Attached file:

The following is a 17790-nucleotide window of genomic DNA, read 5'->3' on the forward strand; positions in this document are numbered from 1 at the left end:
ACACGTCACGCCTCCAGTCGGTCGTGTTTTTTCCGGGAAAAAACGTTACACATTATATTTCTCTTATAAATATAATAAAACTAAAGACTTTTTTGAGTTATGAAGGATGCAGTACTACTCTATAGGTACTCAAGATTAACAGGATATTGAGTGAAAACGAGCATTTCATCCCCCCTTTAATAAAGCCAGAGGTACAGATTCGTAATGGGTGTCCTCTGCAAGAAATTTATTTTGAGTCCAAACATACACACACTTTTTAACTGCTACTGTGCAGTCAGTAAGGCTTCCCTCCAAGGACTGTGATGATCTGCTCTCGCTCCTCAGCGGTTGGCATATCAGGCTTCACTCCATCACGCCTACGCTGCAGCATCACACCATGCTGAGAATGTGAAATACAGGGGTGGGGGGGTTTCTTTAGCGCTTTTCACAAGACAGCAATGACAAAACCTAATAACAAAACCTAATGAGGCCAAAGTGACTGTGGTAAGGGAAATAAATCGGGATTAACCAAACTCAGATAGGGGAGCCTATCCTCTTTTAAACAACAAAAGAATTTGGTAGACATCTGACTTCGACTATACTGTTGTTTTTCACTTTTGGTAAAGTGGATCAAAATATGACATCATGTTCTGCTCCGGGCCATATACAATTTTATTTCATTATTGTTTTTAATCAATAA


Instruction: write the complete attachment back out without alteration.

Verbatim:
The following is a 17790-nucleotide window of genomic DNA, read 5'->3' on the forward strand; positions in this document are numbered from 1 at the left end:
ACACGTCACGCCTCCAGTCGGTCGTGTTTTTTCCGGGAAAAAACGTTACACATTATATTTCTCTTATAAATATAATAAAACTAAAGACTTTTTTGAGTTATGAAGGATGCAGTACTACTCTATAGGTACTCAAGATTAACAGGATATTGAGTGAAAACGAGCATTTCATCCCCCCTTTAATAAAGCCAGAGGTACAGATTCGTAATGGGTGTCCTCTGCAAGAAATTTATTTTGAGTCCAAACATACACACACTTTTTAACTGCTACTGTGCAGTCAGTAAGGCTTCCCTCCAAGGACTGTGATGATCTGCTCTCGCTCCTCAGCGGTTGGCATATCAGGCTTCACTCCATCACGCCTACGCTGCAGCATCACACCATGCTGAGAATGTGAAATACAGGGGTGGGGGGGTTTCTTTAGCGCTTTTCACAAGACAGCAATGACAAAACCTAATAACAAAACCTAATGAGGCCAAAGTGACTGTGGTAAGGGAAATAAATCGGGATTAACCAAACTCAGATAGGGGAGCCTATCCTCTTTTAAACAACAAAAGAATTTGGTAGACATCTGACTTCGACTATACTGTTGTTTTTCACTTTTGGTAAAGTGGATCAAAATATGACATCATGTTCTGCTCCGGGCCATATACAATTTTATTTCATTATTGTTTTTAATCAATAA